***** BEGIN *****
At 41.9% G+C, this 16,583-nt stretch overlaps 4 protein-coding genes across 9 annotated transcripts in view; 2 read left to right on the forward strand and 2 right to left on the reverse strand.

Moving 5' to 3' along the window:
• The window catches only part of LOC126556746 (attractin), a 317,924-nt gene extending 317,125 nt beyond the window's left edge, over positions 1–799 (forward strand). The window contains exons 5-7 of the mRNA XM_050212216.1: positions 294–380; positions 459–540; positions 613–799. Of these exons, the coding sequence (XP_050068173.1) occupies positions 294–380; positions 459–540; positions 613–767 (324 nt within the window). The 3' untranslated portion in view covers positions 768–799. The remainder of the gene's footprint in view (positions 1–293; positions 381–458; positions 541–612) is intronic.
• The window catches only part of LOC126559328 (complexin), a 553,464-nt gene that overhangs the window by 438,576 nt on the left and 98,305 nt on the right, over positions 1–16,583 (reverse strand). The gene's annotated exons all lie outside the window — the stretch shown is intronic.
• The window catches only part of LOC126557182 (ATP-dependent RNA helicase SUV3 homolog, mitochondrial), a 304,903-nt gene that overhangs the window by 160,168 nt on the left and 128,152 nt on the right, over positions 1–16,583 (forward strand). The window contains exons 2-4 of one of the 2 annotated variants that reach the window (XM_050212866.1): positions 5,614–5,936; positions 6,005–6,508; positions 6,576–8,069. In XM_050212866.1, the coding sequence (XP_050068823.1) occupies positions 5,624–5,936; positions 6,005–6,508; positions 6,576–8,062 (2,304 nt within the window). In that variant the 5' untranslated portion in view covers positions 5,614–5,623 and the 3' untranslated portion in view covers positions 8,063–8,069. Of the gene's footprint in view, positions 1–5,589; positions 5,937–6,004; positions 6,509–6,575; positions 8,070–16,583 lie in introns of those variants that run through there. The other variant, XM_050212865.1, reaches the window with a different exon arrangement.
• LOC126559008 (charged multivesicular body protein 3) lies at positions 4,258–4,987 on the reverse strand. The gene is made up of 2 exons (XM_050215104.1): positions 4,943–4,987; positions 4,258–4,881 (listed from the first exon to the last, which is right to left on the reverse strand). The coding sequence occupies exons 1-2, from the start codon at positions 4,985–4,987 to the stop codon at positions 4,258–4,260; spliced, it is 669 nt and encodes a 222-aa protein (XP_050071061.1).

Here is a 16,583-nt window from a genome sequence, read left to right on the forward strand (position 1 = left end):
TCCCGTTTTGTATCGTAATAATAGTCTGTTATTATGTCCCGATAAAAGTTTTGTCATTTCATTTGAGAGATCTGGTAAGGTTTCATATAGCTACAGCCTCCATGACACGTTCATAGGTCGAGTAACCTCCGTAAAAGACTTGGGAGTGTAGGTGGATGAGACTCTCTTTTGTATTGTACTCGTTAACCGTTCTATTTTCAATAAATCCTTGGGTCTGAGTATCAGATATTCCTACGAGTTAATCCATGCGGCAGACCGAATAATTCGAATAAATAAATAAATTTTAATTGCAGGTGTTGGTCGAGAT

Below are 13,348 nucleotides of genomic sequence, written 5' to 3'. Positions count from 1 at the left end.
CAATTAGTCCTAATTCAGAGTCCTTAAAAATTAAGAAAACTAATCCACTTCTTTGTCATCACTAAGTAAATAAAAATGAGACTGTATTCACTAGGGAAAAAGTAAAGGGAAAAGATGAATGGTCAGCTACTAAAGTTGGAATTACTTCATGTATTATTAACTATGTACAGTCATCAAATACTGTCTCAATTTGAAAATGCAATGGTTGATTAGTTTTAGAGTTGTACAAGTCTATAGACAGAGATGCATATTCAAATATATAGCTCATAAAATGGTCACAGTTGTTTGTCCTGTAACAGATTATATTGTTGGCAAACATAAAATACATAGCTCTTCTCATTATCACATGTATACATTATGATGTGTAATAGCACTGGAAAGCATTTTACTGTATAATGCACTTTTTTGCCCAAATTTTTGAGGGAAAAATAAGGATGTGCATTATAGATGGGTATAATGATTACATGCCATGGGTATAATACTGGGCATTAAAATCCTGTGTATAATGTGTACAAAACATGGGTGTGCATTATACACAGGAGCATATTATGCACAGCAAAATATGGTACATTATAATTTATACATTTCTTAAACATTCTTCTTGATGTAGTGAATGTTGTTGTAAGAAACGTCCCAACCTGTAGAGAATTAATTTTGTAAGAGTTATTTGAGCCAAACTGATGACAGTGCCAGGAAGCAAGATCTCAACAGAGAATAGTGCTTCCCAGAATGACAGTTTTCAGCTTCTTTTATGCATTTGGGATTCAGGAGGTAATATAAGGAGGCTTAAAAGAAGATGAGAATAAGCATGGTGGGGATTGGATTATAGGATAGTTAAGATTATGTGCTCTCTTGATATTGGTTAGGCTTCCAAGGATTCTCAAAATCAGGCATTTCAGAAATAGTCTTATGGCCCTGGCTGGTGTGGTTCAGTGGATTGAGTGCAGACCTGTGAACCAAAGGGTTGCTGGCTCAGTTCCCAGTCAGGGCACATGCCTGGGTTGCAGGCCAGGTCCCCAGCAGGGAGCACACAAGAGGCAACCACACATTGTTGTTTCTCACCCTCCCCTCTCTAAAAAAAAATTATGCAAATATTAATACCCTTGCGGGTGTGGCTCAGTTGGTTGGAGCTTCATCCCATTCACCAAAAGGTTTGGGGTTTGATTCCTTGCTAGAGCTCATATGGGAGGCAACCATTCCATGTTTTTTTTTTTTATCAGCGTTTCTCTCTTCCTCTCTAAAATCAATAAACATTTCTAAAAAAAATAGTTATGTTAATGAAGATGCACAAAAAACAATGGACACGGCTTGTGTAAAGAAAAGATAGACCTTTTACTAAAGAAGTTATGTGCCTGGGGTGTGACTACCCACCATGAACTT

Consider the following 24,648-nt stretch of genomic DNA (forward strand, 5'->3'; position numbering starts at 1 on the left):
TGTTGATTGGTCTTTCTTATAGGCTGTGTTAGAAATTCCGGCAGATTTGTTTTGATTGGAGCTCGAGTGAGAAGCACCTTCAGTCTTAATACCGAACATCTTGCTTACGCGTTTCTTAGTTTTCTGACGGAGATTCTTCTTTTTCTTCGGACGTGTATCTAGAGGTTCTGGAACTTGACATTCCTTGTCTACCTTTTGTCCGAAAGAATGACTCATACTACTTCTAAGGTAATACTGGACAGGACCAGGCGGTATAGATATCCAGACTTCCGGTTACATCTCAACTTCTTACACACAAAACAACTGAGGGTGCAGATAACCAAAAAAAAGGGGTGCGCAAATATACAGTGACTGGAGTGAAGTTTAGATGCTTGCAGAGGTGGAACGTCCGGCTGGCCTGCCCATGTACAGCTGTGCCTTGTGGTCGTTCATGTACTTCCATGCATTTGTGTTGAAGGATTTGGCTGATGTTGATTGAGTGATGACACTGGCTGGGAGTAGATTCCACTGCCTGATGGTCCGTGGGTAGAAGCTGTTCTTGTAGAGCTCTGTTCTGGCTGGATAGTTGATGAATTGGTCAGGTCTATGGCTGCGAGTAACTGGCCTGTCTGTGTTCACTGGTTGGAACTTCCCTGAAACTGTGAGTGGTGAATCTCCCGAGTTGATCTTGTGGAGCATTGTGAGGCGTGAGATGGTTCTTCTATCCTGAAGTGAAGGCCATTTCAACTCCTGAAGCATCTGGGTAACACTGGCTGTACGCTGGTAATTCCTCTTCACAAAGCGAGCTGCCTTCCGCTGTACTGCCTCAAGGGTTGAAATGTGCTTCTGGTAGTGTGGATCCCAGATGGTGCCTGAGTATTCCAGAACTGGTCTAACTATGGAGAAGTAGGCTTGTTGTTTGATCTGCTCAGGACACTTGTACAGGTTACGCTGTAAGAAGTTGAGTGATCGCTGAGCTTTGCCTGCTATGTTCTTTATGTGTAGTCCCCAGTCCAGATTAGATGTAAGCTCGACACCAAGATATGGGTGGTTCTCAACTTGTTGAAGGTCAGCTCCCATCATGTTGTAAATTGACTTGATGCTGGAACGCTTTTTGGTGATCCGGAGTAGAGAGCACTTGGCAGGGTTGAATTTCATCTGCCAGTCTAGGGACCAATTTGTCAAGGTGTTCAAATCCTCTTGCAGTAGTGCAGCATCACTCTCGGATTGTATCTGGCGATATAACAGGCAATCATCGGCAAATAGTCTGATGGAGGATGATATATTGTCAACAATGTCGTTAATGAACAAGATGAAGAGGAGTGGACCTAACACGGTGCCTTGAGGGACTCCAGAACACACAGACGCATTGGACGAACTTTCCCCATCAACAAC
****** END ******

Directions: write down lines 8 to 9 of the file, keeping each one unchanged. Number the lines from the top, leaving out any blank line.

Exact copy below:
TCCCGTTTTGTATCGTAATAATAGTCTGTTATTATGTCCCGATAAAAGTTTTGTCATTTCATTTGAGAGATCTGGTAAGGTTTCATATAGCTACAGCCTCCATGACACGTTCATAGGTCGAGTAACCTCCGTAAAAGACTTGGGAGTGTAGGTGGATGAGACTCTCTTTTGTATTGTACTCGTTAACCGTTCTATTTTCAATAAATCCTTGGGTCTGAGTATCAGATATTCCTACGAGTTAATCCATGCGGCAGACCGAATAATTCGAATAAATAAATAAATTTTAATTGCAGGTGTTGGTCGAGAT

Below are 13,348 nucleotides of genomic sequence, written 5' to 3'. Positions count from 1 at the left end.